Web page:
Posts Tagged ‘Jonathan Aitken’

This Fortnight’s Private Eye on the Lies of Ian Duncan Smith

March 23, 2016

The issue of Private Eye for this fortnight, 18th – 31st March 2016, also has a little piece on the long series of lies uttered, if not spouted, by Ian Duncan Smith. It’s in response for Smith claiming in the pages of the Daily Mail that the opponents of Brexit are using ‘spin, smears and threats’. Which of course, the Dishonourable Member would never do. Except that he has. Frequently.

When he was running for the leadership of the Tory party in 2001, he claimed that he had turned down offers of a place in the government so as to be able to continue opposing the Maastricht Treaty. His memory must have been playing tricks on him, because John Major, the Prime Minister of the period in question, stated that he never offered aIDS a job. Smudger’s office then issued a ‘clarification’, admitting that he had really only been offered the job of parliamentary private secretary – which the Eye describes as ‘the lowest form of unpaid bag carrier’ to Jonathan Aitken by one of the Tory whips, Greg Knight.

Then in 2002 Michael Crick from Newsnight had a peek at the Quiet Man’s claim on his CV at the Tory party website to have gone to Perugia University. Er, no, he didn’t. He went to another educational institution there, but didn’t complete his exams and didn’t get a diploma.

He was also criticised by the head of the UK Statistics Authority, Andrew Dilnot, for claiming that 8,000 people, who would have been affected by the benefit cuts, have been moved into jobs, and that this demonstrated that the cap was working. Dilnot said instead that this was false, and not supported by the official statistics from his department.

The Eye then proceeds to discuss the decision of one of the judges at the administrative appeals chamber, Nicholas Wikeley, which upheld the judgement of the lower tribunal that the DWP should issue details from the report on how his Universal Credit project was progressing. The Eye notes that this was the third such legal judgement that had been made. Smiff has tried to fob the public off with the excuse that the report’s publication on why the project is overtime and over budget would have a ‘chilling effect’ on its operation. Wikeley instead stated that the Gentleman Ranker had offered no such evidence for this.

Mike’s covered the Ranker’s long history of lying and fantasising over his blog, and the Eye’s article is yet another public reminder that IDS is congenitally incapable of telling the truth. Perhaps there should be an award given to the most flagrant and prolific liar in the Tory party, just like there is the Orwell Prize for the best literary work on politics. I suggest we call it the Archer Prize for Fictional Politics.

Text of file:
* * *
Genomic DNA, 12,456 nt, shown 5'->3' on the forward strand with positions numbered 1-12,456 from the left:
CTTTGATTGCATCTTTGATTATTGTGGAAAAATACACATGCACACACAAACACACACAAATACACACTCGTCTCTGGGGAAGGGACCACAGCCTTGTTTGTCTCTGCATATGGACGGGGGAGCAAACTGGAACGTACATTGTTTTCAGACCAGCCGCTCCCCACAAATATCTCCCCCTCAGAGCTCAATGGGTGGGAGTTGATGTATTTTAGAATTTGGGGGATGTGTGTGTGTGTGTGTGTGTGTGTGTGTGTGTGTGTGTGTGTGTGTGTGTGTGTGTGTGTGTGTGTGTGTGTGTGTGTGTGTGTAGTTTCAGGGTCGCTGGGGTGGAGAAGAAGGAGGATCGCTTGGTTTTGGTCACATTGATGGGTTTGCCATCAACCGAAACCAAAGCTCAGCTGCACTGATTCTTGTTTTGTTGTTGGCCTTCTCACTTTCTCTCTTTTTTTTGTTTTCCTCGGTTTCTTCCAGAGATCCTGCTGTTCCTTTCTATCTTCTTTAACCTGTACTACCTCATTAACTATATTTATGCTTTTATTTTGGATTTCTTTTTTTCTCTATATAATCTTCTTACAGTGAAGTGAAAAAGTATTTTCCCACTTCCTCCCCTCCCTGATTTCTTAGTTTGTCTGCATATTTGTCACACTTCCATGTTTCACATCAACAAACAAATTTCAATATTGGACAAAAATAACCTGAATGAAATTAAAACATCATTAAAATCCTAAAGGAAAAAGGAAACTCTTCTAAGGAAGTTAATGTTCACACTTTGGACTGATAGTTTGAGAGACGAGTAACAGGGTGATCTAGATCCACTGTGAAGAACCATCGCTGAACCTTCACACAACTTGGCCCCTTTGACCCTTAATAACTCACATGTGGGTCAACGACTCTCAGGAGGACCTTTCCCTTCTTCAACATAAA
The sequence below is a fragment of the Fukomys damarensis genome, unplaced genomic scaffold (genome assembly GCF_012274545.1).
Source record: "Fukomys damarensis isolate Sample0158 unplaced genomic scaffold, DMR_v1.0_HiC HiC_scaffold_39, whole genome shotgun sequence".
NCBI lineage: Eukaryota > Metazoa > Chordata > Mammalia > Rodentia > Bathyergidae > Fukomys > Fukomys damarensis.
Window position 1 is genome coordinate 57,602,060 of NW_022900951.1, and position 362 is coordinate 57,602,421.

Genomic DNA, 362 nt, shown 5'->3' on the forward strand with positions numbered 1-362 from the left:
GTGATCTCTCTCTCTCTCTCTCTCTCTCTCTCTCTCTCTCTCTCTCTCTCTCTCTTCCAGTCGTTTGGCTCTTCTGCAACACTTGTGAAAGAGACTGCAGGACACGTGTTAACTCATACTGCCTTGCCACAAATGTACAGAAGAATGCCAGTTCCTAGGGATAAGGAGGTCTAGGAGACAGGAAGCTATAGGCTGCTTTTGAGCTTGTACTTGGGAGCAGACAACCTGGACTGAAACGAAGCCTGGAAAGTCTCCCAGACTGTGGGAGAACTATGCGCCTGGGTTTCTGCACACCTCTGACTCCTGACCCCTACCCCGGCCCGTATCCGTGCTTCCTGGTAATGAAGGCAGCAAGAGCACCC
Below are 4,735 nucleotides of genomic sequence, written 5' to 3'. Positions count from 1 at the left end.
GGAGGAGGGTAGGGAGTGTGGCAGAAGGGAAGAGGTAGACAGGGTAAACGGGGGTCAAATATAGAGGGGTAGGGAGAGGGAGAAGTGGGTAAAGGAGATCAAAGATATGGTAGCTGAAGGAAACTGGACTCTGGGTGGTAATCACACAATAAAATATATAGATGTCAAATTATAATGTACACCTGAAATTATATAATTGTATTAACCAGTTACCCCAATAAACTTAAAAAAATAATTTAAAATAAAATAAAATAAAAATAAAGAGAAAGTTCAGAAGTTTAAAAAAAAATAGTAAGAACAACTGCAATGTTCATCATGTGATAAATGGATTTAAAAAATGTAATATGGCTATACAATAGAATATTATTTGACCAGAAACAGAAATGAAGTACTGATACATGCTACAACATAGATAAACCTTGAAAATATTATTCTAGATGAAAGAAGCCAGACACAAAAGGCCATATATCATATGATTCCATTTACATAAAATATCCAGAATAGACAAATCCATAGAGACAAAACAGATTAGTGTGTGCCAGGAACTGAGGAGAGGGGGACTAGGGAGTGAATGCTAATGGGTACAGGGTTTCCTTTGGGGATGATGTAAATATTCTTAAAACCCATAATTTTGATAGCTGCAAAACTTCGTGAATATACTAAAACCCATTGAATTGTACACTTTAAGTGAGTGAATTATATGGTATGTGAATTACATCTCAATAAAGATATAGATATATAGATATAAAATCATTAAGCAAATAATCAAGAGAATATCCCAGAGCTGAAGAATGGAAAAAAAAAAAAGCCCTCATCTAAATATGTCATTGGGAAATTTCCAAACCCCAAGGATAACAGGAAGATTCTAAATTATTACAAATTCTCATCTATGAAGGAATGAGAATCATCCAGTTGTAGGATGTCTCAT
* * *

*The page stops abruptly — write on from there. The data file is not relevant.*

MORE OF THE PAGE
Nixon’s Political Heirs: Convicted Tory Peer Now Campaigns for Prison Reform

September 30, 2013

I just heard this little bit on the One Show, and it seemed a very telling sign of the post-Nixon state of British and American politics. There’s a bit in the film Whoops Apocalypse where the first female president of the USA goes in search of her predecessor to ask his advice on the current international crisis. The film shows the presidential limousine going up to a grand mansion. It then passes it, to stop at a group of convicts working on the road nearby. ‘Hi, Mr President’, the President calls from her car, ‘how’s life?’. ‘Still doing it’, replies one of the convicts. Nixon’s impeachment clearly influenced Douglas Adams’ when he was writing The Hitch-Hikers Guide to the Galaxy (still better selling than Celestial Homecare Almanac). In it, Zaphod Beeblebrox, the extremely laid-back and highly weird President of the Galaxy has spent one of his two presidential terms in jail for fraud. In the TV series, there was an advert for one of Beeblebrox’s products, running ‘Vogon Firelighters Never Go Out’. Now here’s another case of reality following art.

Ben Miller was on the One Show to talk about his latest play, The Duck House. It’s based on the MPs’ expenses scandal of a few years ago. It’s hero is an MP, who flips his houses so that he can claim expenses, and employs his wife as his secretary and his son as his researcher so that he claim for them as well. The One Show then produced a few cases of what some of the real MPs got up to. This included a Labour MP, who fraudulently claimed £30,000 worth of expenses, and was jailed, and a Tory Peer, who was also imprisoned for falsely claiming £14,000. The former Labour MP has now disappeared from view, but the Tory Peer is now campaigning for prisoners’ rights and prison reform. Well, there’s nothing like personal experience. Clearly this has stopped one Tory claiming that jails are too soft on criminals.

It also shows just how far political corruption and jailing of MPs is now almost commonplace, after Jeffrey Archer, Jonathan Aitken and the Hamiltons, not to mention the Libdem couple, have been sent down. ‘How’s life, Mr President?’ ‘Still doing it’ seems to sum exactly this state of affairs. Unfortunately, none of those jailed have been Blair or Cameron, at least, just yet.